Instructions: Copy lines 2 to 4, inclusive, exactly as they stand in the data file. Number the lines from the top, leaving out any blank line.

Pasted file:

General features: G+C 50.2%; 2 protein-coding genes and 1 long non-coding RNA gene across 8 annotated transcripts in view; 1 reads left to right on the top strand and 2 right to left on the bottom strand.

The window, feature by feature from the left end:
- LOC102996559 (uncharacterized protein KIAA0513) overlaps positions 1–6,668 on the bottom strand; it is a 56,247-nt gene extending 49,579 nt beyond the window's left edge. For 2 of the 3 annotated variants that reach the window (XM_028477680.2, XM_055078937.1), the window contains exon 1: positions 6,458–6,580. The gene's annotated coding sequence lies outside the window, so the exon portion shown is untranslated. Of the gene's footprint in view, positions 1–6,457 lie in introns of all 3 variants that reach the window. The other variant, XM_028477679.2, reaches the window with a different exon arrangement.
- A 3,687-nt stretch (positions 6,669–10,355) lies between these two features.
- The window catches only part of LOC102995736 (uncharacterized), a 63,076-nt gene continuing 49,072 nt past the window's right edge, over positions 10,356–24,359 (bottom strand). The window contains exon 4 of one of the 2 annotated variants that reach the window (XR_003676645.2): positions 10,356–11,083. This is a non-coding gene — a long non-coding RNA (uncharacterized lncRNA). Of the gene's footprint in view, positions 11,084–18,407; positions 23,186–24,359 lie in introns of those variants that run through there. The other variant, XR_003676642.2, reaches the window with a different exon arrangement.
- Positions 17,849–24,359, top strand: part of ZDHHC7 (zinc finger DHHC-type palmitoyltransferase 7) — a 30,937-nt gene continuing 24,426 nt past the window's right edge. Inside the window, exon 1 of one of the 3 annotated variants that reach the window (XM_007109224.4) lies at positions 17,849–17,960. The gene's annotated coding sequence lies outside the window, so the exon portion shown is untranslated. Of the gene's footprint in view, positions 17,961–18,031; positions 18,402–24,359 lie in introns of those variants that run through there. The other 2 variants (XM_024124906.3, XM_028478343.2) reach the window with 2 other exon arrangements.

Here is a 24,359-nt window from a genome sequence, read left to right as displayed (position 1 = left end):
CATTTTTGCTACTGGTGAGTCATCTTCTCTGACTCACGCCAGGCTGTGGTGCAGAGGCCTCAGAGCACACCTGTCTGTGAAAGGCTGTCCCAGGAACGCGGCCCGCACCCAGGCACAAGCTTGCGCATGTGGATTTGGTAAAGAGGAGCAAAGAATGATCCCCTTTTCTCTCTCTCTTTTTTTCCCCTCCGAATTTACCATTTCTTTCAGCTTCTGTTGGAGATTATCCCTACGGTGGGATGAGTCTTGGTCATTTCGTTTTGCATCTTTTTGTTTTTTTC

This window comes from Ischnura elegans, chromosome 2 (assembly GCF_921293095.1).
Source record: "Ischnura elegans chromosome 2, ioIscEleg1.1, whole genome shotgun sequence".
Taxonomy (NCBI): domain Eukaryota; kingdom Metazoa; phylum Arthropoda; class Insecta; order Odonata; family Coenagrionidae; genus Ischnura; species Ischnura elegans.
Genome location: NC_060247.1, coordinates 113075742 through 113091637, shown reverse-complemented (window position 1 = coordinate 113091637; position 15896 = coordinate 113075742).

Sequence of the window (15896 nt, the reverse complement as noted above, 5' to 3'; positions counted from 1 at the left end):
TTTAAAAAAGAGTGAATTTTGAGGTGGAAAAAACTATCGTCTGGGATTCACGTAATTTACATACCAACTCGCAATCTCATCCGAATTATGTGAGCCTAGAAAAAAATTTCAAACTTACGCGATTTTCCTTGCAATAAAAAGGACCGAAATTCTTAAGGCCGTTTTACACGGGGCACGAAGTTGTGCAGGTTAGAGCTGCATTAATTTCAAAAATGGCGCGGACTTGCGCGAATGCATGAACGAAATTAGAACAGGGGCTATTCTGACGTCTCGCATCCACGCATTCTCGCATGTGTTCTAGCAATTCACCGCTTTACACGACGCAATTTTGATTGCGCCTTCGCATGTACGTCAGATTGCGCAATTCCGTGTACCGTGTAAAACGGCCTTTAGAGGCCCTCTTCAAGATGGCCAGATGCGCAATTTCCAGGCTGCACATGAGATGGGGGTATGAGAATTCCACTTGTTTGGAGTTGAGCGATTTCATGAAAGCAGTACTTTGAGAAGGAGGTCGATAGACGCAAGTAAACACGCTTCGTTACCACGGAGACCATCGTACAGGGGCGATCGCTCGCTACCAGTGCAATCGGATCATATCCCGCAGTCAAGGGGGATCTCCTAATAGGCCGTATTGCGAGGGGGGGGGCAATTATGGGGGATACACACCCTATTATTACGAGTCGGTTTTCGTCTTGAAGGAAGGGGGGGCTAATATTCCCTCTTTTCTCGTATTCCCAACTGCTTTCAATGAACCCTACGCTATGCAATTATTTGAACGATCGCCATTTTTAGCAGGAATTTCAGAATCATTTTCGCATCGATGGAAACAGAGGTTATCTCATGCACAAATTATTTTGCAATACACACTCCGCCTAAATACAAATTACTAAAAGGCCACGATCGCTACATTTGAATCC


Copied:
The window, feature by feature from the left end:
- LOC102996559 (uncharacterized protein KIAA0513) overlaps positions 1–6,668 on the bottom strand; it is a 56,247-nt gene extending 49,579 nt beyond the window's left edge. For 2 of the 3 annotated variants that reach the window (XM_028477680.2, XM_055078937.1), the window contains exon 1: positions 6,458–6,580. The gene's annotated coding sequence lies outside the window, so the exon portion shown is untranslated. Of the gene's footprint in view, positions 1–6,457 lie in introns of all 3 variants that reach the window. The other variant, XM_028477679.2, reaches the window with a different exon arrangement.
- A 3,687-nt stretch (positions 6,669–10,355) lies between these two features.